Sunday, May 12, 2013

Things You SHOULD Learn from M K Gandhi

I woke up today morning reading this on Quora: What are the biggest mistakes of Mahatma Gandhi?

The answer tells that the British were comfortable with Gandhi heading India, and that complete non-violence was probably a big mistake. Two things.

  1. Non-violence works in international affairs. Especially after the second world war.
    This must be self evident. Today's wars cannot be won with weapons. It is won only through diplomacy.
  2. Non-violence works even better in interpersonal affairs.
    This goes without saying. Getting angry and not cooperating with nasty people is how we've learned to do it. But that is violent. A better way to do it would be by helping the nasty earnestly, and sternly but politely making them a request to stop being nasty.
But that's not what surprised me. When someone pointed out in the comments that Gandhi had also told that non-violence is better than cowardice, the answerer said: "Well this shows that he was totally confused".

People, it's not just fine to change your convictions with time, it is sometimes necessary to do so.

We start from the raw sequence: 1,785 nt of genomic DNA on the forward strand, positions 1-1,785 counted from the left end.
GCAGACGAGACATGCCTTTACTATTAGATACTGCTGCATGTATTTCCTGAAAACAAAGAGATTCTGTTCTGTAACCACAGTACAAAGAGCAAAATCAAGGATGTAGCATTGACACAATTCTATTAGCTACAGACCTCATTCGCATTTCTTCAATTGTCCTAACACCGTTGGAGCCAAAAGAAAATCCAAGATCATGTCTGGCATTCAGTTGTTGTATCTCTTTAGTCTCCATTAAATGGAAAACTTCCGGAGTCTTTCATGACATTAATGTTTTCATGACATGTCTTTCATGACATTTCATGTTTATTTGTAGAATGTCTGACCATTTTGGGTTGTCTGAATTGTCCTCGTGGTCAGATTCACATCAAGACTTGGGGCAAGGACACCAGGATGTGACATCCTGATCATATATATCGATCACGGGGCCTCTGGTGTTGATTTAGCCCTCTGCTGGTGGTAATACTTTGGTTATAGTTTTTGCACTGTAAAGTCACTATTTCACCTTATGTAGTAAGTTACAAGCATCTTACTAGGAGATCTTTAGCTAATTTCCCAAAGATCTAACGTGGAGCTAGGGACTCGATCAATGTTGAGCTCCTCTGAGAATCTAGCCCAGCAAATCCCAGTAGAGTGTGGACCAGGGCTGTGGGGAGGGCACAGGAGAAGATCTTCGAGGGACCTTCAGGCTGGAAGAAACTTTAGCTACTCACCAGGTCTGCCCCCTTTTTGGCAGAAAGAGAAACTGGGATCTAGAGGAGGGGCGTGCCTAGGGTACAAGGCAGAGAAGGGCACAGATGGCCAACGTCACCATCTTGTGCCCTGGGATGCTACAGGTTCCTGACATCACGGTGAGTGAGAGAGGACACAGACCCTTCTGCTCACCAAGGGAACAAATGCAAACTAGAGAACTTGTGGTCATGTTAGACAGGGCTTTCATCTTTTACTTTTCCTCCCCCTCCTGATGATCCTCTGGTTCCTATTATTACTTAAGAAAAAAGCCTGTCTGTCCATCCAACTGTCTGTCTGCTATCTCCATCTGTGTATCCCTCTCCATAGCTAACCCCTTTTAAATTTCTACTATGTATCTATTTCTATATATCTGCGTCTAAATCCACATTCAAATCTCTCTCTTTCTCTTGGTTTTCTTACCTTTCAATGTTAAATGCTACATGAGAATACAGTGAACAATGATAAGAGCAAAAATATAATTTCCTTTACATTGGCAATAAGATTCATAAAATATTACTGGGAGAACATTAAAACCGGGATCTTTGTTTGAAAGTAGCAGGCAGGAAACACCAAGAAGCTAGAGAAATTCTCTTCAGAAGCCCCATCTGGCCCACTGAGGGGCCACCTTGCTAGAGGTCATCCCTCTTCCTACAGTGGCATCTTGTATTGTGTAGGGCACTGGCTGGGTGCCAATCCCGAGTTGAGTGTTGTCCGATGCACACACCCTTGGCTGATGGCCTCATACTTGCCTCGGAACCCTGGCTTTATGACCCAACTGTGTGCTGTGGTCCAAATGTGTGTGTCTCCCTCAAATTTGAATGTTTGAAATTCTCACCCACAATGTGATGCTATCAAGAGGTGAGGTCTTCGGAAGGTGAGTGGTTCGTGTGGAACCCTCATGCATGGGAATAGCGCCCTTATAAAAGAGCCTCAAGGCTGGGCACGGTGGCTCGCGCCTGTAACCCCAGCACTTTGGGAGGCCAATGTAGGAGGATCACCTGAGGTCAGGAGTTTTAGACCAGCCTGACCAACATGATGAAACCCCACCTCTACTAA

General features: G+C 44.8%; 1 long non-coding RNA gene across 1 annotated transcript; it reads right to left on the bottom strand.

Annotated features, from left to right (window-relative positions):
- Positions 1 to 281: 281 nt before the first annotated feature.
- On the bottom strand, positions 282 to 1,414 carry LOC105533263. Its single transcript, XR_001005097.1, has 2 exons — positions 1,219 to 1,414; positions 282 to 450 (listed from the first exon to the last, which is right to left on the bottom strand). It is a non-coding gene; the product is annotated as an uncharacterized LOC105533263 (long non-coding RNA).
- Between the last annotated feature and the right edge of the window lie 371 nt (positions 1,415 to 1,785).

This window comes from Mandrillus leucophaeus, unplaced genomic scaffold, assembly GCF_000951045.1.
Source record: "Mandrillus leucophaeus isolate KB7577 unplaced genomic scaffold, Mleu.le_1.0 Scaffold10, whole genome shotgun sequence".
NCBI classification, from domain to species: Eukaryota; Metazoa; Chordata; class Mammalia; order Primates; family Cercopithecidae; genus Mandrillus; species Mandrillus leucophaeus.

That is one great lesson from Gandhi that not many have heard of or practise. He conducts experiments with his life. And he corrects himself when he's proven wrong. Like his U turn on milk, he just needs plenty of reasons.

We form most of our convictions in childhood. The same childhood when we are not even eligible to vote. And amusingly, we carry these convictions to our adult life, unquestioned. Think of it. Would it be clever to make the same choices in food, clothing, dreams, hobbies, and lifestyle as those you made when you were much younger and more stupid?


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